Shire Makes Decision about Intrathecal Clinical Trial for Australia

09/01/2014 22:40
Our son Christian has hunter syndrome (MPS-II) which is a debilitating and life threatening metabolic genetic condition. He is only expected to live to his early teens without treatment. I am a person of faith so I refuse to allow this disease to take my child. But I also realize that ‘faith without works is death’.
I know all too well the horrible effects of this condition and in late 2007 my determination to see an end to this condition became even more personal when the last of my three brothers passed away from hunter syndrome and its related health problems.  I travelled back to Jamaica to bury my brother and as I stood to read the urology at his funeral I could not help but wonder if in several years I would be doing the same for my son. At that time of grief I made my mind up that this would not be the case for my son.
Around about the same time I learnt that Shire the manufacturer of Elaprase was recruiting patients for an IT clinical trial. This trial was to get Elaprase through the spinal cord and into the brain. The weekly intravenous infusion of Elaprase does not cross the blood brain barrier and in the more severe cases leads to mental retardation, aggressive behavior and a diminished range of skills. I was therefore encouraged by the news of the clinical trial and thought there may be some hope for our Christian. I began to investigate the trial but learnt Shire was only recruiting patients in the USA & UK and unfortunately we live in Australia.
The Intrathecal clinical trials have been ongoing for some years now but I never gave up hope that one day my child could benefit from this treatment.
So in July 2013 I once again turned my attention to the clinical trials following the successful reinstatement of Christian Elaprase infusion after 16 months hiatus with the Australian Health Department.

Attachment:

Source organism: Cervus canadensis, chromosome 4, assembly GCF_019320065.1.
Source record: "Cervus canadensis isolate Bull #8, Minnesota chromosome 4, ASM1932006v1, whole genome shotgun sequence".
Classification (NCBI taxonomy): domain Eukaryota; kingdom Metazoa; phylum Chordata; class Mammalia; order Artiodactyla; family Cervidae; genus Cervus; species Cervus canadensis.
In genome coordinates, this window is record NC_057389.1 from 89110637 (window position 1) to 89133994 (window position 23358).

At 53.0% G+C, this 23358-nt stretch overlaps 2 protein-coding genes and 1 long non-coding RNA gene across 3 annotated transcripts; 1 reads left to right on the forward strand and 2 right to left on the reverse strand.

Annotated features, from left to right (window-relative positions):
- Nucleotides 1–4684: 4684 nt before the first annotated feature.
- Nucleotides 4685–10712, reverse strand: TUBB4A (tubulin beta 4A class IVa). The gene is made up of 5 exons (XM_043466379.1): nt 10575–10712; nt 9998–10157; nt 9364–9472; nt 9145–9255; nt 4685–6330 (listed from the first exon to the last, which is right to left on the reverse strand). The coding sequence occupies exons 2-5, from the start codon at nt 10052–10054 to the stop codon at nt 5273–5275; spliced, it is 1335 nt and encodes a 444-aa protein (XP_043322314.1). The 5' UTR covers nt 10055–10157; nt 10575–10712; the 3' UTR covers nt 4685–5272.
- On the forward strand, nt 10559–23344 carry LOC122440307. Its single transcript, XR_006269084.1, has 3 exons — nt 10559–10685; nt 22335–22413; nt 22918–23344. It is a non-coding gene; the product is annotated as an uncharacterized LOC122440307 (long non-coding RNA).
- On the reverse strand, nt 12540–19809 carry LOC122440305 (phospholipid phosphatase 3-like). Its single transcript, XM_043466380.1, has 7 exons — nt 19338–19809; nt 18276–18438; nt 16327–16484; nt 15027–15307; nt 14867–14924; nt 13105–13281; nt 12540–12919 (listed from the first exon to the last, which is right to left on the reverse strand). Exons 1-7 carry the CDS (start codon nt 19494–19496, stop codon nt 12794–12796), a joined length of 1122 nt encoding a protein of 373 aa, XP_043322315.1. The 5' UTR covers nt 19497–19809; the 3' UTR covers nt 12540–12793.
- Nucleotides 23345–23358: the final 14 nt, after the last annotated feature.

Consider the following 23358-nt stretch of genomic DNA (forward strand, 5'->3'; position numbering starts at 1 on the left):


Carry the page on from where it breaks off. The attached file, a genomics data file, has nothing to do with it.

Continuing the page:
I was grateful to be back on intravenous Elaprase and now wanted to be part of Intrathecal trial with the many other parents who want the same.
Full credit to Shire, they have invested their money in developing these costly trials to help save our MPS children, I am thankful. Yes, they are a big business that need to make a profit but so do all businesses. But what they are doing offers hope and that’s what is important to us.
I decided that since we can’t move to the USA, wouldn’t it be great if the trial could came to us. Of course I knew it would not be that easy.
Getting a trial set up in Australia would be even more difficult due issues such as demography and other governmental issues but the trial in our opinion was well worth the effort. Establishing a clinical trial site requires key people such as a lead investigator (very experienced metabolic doctor) and also a senior neurosurgeon and neurologist.  These people are sometimes difficult to find as they are already stretched in a public health care system. But no pain on gain, right! And we wanted a trial urgently and safely.
Like other parents we were concerned about safety of the trial but as I speak to other mothers I have been reassured by those who are on the existing trial of the significant improvements and gains made with their son’s. But besides what do I have to worry about, anything is better than no treatment, because without intrathecal treatment my son will eventually decline cognitively to a point where his quality of life will be nonexistent.
With that being said.


This trial could potentially benefit many existing MPS-II sufferers in this country and even children not yet born. At this stage we like to say thank you to our amazing Westmead Children’s Hospital Metabolic doctor, Metabolic doctor at Princess Margaret Hospital, hunter syndrome parents Samantha Ellis and others. Shire Australia and others for helping to get the trial to this stage.
There is still a lot of WORK to be done and we still need everyone to play their part and support this next stage of the TRIAL.
Shire has offered the initial assessment of feasibility to the major hospitals where metabolic doctors practice in each capital city of Australia.
As always there is “red tape” to contend with. We have began to encounter some difficulties. There are willing doctors in different states but they cannot do this trial on their own they need the support of all the various departments in their hospitals.
I therefore implore and ask you to encourage all the relevant authorities at each hospital to please make a concerted effort to investigate the feasibility of establishing a trial site at their hospital and report back to Shire ASAHP.
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